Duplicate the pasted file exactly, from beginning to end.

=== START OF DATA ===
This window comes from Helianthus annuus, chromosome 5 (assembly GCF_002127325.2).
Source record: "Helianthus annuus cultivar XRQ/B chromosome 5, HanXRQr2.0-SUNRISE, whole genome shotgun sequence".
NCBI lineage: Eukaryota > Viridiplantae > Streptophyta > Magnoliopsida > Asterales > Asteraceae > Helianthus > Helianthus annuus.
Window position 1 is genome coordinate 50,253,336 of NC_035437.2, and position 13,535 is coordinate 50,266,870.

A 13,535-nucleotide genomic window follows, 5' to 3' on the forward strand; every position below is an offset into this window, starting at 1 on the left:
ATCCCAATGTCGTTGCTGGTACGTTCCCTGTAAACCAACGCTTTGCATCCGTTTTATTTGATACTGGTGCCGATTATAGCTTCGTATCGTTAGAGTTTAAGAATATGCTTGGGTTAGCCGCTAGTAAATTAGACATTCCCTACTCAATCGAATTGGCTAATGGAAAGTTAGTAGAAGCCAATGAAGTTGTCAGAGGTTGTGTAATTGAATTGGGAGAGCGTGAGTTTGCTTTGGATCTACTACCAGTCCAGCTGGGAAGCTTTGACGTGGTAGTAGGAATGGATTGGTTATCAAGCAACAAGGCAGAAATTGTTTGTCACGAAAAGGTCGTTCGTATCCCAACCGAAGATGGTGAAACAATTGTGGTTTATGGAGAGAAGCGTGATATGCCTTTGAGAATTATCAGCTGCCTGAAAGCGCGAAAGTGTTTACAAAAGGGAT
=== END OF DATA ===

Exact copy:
This window comes from Helianthus annuus, chromosome 5 (assembly GCF_002127325.2).
Source record: "Helianthus annuus cultivar XRQ/B chromosome 5, HanXRQr2.0-SUNRISE, whole genome shotgun sequence".
NCBI lineage: Eukaryota > Viridiplantae > Streptophyta > Magnoliopsida > Asterales > Asteraceae > Helianthus > Helianthus annuus.
Window position 1 is genome coordinate 50,253,336 of NC_035437.2, and position 13,535 is coordinate 50,266,870.

A 13,535-nucleotide genomic window follows, 5' to 3' on the forward strand; every position below is an offset into this window, starting at 1 on the left:
ATCCCAATGTCGTTGCTGGTACGTTCCCTGTAAACCAACGCTTTGCATCCGTTTTATTTGATACTGGTGCCGATTATAGCTTCGTATCGTTAGAGTTTAAGAATATGCTTGGGTTAGCCGCTAGTAAATTAGACATTCCCTACTCAATCGAATTGGCTAATGGAAAGTTAGTAGAAGCCAATGAAGTTGTCAGAGGTTGTGTAATTGAATTGGGAGAGCGTGAGTTTGCTTTGGATCTACTACCAGTCCAGCTGGGAAGCTTTGACGTGGTAGTAGGAATGGATTGGTTATCAAGCAACAAGGCAGAAATTGTTTGTCACGAAAAGGTCGTTCGTATCCCAACCGAAGATGGTGAAACAATTGTGGTTTATGGAGAGAAGCGTGATATGCCTTTGAGAATTATCAGCTGCCTGAAAGCGCGAAAGTGTTTACAAAAGGGAT